Hi-Flying Jet Suits | God's World News

High-Flying Jet Suits

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    Jet suit pilots race in Dubai, United Arab Emirates, on February 28, 2024. (AP/Jon Gambrell)
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    The pilots control jet engines on their hands and backs. (AP/Jon Gambrell)
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    Racers zip along a route with the skyscrapers of Dubai behind them. (AP/Jon Gambrell)
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    Richard Browning of Gravity Industries races in one of his firm’s jet suits. (AP/Jon Gambrell)
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    Jet suit pilot Issa Kalfon, center, waves his trophy after winning the race. (AP/Jon Gambrell)
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Seven pilots line up on a runway. Turbojet engines rumble and roar. But these aviators aren’t flying planes. They are the aircraft. Dubai, United Arab Emirates, hosted what it calls the first-ever jet suit race.

Jet suit pilots wear high-tech jumpsuits. The flashy attire looks a lot like movie or comic book character costumes. Mounted on the pilots’ forearms and backs are turbine engines. These produce more thrust than most luxury sports cars—1,500 horsepower—and use the same kind of fuel as a Boeing 777.

Richard Browning, founder and chief test pilot for Gravity Industries, began testing the limits of human flight with a single gas turbine strapped to his arm. One engine became two, then four—plus a “Tupperware box” on his back to hold electronics.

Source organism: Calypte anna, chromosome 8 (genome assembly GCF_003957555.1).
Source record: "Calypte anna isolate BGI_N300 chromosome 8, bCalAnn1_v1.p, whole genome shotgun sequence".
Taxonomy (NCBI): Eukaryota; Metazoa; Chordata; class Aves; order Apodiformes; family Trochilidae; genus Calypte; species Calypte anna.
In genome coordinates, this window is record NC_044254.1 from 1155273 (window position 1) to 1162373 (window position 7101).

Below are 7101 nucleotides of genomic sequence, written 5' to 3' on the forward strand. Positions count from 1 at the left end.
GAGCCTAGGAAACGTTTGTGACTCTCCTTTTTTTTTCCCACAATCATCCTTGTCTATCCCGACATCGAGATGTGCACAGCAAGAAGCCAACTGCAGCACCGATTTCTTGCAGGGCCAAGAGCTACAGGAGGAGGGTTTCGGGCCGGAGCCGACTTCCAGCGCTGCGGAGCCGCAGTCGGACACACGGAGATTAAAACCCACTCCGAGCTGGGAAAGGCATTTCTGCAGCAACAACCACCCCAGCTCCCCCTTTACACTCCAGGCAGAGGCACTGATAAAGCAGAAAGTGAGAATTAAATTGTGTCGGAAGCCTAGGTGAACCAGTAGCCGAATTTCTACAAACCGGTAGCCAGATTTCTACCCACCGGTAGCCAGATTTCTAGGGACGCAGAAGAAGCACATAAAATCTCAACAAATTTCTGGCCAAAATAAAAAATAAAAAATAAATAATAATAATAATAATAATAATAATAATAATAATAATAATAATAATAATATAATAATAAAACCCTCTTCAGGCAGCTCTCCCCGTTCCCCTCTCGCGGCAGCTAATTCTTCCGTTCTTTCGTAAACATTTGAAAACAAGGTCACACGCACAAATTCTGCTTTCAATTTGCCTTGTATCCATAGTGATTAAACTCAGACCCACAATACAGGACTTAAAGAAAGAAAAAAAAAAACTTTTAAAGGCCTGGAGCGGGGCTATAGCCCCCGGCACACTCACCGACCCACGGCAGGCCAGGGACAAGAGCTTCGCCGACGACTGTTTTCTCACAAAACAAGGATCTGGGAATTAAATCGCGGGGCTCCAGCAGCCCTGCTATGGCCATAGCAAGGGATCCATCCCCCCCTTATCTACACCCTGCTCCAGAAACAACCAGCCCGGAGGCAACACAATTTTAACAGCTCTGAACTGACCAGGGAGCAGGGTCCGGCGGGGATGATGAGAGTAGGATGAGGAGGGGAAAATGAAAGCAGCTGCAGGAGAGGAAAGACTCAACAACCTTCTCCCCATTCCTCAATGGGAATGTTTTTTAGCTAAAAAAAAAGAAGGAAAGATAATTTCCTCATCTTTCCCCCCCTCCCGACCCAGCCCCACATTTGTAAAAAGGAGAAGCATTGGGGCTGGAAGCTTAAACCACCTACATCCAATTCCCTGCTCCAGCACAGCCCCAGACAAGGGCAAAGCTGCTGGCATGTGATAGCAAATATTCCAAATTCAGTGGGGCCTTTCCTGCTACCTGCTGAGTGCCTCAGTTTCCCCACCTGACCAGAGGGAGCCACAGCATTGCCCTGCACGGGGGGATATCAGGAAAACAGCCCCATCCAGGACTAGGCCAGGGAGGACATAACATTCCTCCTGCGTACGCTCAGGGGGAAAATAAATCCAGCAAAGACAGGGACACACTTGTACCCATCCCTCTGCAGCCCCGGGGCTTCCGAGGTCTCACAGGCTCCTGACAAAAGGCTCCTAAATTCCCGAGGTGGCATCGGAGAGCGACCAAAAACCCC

According to Browning, tests included lots of falling over. After all, God sets Earth’s limits (Psalm 74:17) including time, seasons, space—and gravity. Early test videos show Browning as he bounced, spun, and stumbled across fields and parking lots.

In the end, Gravity’s suits became part flight dream, part superhero. “We’ve got the closest I think anybody’s ever got to delivering that for real,” Browning says.

Once jet suits became workable, Browning and others began dreaming about jet-suited people racing each other. Adventure-crazed Dubai, with its stomach-dropping zipline attractions, safari rides, deep-sea diving, and skyscraper edge walking (outside, in a harness, along the rim!) seemed the perfect choice for a flying contest.

Organizers picked a Dubai marina to allow for higher speeds—and safety—since the water lets pilots skim along at low altitudes.

Racers jumped and leaned forward for a helicopter-like take-off. They zipped along the watery course at speeds up to 80 miles per hour. Dubai’s famously tall skyscrapers served as backdrop.

“It’s kind of like astronauts flying around in space,” says spectator Jennifer Ross.

Pilot Issa Kalfon won the inaugural race—and a golden jet turbine trophy. He describes the jet suit as safe and easy to handle. He admits being nervous before flights. But then “the flag drops,” Kalfon says. “And it’s just—you absolutely go for it.”

The competition featured one crash. Emirati pilot Ahmed al-Shehhi trained for just 12 days before racing. He smashed feet first into the water but popped up quickly and gave a thumbs-up to rescuers.

Gravity’s company mantra is, “We dared to ask ‘What if?’” Jet suit crashes aren’t surprising. But as Browning says, “Falling over . . . is definitely the best way to learn.”

Why? Inventions that push the limits of human ability can provide exciting opportunities—as long as we remember that God ultimately controls those limits!

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